Hot off the press! An invasive lizard species can learn from other species

Check out our new paper on social learning in the Italian wall lizard, Podarcis sicula. This work formed part of Isabel Damas’ PhD thesis, and it was a huge effort! The question of what makes an invasive species successful compared to other species, that may fail to gain a foothold in a new location, is of great conservation interest. One idea is that it may have to do, at least in part, with their smarts. Animal use social learning as a short-cut to problem solving. Why figure it out for yourself when someone else can give you the answer? Humans do this all the time. While social learning is likely rampant, we rarely consider the possibility that species might use social information from other species.

Italian wall lizard (Podarcis sicula). Photo by Luca Visentini.

Figure 1. The experimental apparatus (a) and protocol. The social treatment
(b) observed a demonstrator performing the discrimination task for 1 h, while
the individual treatment (c) observed another lizard in the absence of the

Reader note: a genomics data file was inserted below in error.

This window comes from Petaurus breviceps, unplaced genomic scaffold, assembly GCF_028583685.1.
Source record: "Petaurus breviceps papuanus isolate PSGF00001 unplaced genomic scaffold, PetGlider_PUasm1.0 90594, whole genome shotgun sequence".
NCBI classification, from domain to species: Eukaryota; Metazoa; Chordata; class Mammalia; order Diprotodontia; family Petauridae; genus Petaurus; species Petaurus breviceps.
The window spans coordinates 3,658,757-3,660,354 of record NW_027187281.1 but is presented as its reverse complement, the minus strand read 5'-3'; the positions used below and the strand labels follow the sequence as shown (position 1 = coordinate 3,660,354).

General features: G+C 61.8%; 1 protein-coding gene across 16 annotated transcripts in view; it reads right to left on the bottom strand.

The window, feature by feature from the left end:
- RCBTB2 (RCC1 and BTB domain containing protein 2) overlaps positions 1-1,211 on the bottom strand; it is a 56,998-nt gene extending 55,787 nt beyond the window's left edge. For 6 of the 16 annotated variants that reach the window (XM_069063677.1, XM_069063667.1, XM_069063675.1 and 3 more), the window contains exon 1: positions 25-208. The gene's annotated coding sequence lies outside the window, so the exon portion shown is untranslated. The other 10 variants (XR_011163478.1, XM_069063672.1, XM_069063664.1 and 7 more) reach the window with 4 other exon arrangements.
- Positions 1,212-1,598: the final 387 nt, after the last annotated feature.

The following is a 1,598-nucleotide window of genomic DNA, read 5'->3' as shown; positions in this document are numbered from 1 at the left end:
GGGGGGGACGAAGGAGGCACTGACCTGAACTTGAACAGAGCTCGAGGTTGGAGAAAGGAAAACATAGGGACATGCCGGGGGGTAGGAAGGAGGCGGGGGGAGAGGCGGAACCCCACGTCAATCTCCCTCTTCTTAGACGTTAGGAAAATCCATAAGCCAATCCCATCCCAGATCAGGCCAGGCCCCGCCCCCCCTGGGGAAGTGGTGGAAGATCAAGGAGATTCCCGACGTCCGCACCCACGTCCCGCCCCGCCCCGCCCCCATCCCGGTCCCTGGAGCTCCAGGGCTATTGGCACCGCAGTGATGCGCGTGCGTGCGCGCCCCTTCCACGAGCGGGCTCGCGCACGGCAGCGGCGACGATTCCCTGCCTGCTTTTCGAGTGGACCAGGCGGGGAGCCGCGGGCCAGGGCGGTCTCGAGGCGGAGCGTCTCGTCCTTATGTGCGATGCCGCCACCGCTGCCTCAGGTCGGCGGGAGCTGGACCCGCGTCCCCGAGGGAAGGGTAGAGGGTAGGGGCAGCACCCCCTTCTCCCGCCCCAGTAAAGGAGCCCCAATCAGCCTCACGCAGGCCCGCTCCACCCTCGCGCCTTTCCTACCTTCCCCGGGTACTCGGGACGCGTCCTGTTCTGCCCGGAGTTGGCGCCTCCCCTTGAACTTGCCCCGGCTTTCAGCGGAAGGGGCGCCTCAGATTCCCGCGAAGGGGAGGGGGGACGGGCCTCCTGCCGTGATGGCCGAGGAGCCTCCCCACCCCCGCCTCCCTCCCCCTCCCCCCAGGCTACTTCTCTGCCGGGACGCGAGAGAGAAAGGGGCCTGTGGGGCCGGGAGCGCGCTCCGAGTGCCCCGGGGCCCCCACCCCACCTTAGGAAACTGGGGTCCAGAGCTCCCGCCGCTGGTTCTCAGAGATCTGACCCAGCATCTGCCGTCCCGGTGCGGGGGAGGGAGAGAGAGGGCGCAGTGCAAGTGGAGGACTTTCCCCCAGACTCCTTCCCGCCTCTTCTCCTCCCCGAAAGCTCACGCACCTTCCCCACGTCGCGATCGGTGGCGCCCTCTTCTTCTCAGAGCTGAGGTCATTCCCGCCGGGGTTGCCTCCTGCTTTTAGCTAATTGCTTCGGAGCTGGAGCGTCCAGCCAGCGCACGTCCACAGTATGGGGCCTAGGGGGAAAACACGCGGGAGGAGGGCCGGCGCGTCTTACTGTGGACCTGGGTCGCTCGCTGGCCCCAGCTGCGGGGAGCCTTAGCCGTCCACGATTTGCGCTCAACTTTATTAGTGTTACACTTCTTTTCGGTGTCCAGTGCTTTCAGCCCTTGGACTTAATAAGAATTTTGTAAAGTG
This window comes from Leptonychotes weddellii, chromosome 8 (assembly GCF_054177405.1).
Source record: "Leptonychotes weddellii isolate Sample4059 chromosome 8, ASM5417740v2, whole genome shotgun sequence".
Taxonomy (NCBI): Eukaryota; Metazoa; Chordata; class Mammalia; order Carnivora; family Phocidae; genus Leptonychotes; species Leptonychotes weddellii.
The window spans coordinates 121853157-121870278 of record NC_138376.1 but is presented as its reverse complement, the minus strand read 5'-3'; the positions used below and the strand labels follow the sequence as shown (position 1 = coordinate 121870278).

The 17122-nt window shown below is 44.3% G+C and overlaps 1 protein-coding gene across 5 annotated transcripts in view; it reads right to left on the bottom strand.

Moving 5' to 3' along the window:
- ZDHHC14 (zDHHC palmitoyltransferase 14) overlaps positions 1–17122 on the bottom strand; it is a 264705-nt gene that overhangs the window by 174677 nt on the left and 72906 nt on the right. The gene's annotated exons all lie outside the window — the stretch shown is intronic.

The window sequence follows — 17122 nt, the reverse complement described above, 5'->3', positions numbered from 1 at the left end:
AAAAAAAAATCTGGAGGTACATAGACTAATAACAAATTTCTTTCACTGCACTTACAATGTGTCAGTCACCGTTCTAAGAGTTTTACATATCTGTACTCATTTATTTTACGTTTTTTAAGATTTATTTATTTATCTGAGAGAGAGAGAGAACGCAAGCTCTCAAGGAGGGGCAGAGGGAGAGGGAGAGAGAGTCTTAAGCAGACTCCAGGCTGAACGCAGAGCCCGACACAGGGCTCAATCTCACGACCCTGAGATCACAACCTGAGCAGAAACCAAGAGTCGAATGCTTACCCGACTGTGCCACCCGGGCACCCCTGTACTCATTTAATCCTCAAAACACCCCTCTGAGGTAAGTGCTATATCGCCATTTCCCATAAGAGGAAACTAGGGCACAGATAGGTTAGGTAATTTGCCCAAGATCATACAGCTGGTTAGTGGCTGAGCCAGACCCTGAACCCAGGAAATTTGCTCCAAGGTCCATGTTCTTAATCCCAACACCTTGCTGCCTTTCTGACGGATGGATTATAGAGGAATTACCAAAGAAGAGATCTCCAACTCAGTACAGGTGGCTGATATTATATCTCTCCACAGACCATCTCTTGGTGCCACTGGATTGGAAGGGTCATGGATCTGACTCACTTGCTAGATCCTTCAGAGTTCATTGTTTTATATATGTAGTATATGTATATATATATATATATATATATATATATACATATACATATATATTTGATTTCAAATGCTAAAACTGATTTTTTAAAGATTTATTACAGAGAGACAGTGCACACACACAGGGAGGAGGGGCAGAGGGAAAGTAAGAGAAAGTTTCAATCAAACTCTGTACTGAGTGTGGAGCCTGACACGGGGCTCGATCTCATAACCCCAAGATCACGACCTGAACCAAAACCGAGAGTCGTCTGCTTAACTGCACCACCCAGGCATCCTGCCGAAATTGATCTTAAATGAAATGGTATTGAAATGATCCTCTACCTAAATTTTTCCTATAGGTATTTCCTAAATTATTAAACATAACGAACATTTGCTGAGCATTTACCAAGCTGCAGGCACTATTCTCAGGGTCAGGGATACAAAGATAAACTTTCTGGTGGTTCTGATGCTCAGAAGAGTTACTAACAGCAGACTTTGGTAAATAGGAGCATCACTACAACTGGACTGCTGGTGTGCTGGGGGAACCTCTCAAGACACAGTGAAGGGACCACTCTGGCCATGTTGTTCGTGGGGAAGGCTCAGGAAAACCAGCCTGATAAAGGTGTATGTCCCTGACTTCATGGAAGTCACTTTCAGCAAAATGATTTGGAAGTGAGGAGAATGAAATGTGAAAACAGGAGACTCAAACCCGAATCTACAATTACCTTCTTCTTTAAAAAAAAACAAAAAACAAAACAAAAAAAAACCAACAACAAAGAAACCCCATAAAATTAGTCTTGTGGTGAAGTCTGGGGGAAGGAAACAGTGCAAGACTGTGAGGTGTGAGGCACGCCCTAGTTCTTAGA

apparatus. After the opaque barrier was reinserted all observers were presented
with the task for another hour (d,e). (Online version in colour.)

Figure 2. The proportion of correct choices during the task (a).

The invasive Italian wall lizard is frequently found with other Podarcis. This sets the stage for heterospecific social learning. These (Podarcis) species are long-term residents in areas newly invaded by wall lizards. As such, they constitute an important source of information. We tested the hypothesis that Italian wall lizards are capable of learning from other species. (Podarcis bocagei in this case). And low and behold they were! Check out the figures.

Here is the abstract
Species that are able to solve novel problems through social learning from either a conspecific or a heterospecific may gain a significant advantage in new environments. We tested the ability of a highly successful invasive species, the Italian wall lizard Podarcis sicula, to solve a novel foraging task when social information was available from both a conspecific and an
unfamiliar heterospecific (Podarcis bocagei).We found that Italian wall lizards that had access to social information made fewer errors, regardless of whether the demonstrator was a conspecific or a heterospecific, compared to Italian wall lizards that individually learnt the same task. We suggest that social learning could be a previously underappreciated, advantageous
mechanism facilitating invasions.

Cite this article: Damas-Moreira I, Oliveira D, Santos JL, Riley JL, Harris DJ, Whiting MJ. 2018. Learning from others: an invasive lizard uses social information from both conspecifics and heterospecifics. Biol. Lett. 14: 20180532.

To download the paper go here or send us an e-mail.

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